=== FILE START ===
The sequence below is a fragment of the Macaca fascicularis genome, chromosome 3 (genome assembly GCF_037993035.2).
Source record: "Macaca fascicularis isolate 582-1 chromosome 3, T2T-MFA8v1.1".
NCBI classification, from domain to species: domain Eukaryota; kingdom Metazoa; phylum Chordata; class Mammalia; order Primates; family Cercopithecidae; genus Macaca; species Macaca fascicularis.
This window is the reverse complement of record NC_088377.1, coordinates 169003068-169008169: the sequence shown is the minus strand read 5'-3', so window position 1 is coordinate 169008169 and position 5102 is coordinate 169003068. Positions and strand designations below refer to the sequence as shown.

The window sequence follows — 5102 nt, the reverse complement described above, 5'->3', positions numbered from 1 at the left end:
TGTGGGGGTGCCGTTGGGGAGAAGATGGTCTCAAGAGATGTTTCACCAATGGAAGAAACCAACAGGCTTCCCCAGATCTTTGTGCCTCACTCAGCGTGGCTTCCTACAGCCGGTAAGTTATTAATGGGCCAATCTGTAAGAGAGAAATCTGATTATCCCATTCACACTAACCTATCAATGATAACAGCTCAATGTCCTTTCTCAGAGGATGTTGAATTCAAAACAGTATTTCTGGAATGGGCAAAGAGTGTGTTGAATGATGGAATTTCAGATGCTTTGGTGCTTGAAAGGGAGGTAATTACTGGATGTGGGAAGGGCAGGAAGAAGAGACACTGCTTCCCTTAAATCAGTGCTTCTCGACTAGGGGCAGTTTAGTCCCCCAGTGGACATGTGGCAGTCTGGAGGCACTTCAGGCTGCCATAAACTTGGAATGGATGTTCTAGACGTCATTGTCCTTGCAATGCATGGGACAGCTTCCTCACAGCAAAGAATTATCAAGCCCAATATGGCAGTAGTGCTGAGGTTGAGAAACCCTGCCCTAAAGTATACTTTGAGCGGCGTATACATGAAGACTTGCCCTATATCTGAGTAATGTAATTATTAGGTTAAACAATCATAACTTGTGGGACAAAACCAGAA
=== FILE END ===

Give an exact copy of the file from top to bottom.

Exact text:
The sequence below is a fragment of the Macaca fascicularis genome, chromosome 3 (genome assembly GCF_037993035.2).
Source record: "Macaca fascicularis isolate 582-1 chromosome 3, T2T-MFA8v1.1".
NCBI classification, from domain to species: domain Eukaryota; kingdom Metazoa; phylum Chordata; class Mammalia; order Primates; family Cercopithecidae; genus Macaca; species Macaca fascicularis.
This window is the reverse complement of record NC_088377.1, coordinates 169003068-169008169: the sequence shown is the minus strand read 5'-3', so window position 1 is coordinate 169008169 and position 5102 is coordinate 169003068. Positions and strand designations below refer to the sequence as shown.

The window sequence follows — 5102 nt, the reverse complement described above, 5'->3', positions numbered from 1 at the left end:
TGTGGGGGTGCCGTTGGGGAGAAGATGGTCTCAAGAGATGTTTCACCAATGGAAGAAACCAACAGGCTTCCCCAGATCTTTGTGCCTCACTCAGCGTGGCTTCCTACAGCCGGTAAGTTATTAATGGGCCAATCTGTAAGAGAGAAATCTGATTATCCCATTCACACTAACCTATCAATGATAACAGCTCAATGTCCTTTCTCAGAGGATGTTGAATTCAAAACAGTATTTCTGGAATGGGCAAAGAGTGTGTTGAATGATGGAATTTCAGATGCTTTGGTGCTTGAAAGGGAGGTAATTACTGGATGTGGGAAGGGCAGGAAGAAGAGACACTGCTTCCCTTAAATCAGTGCTTCTCGACTAGGGGCAGTTTAGTCCCCCAGTGGACATGTGGCAGTCTGGAGGCACTTCAGGCTGCCATAAACTTGGAATGGATGTTCTAGACGTCATTGTCCTTGCAATGCATGGGACAGCTTCCTCACAGCAAAGAATTATCAAGCCCAATATGGCAGTAGTGCTGAGGTTGAGAAACCCTGCCCTAAAGTATACTTTGAGCGGCGTATACATGAAGACTTGCCCTATATCTGAGTAATGTAATTATTAGGTTAAACAATCATAACTTGTGGGACAAAACCAGAA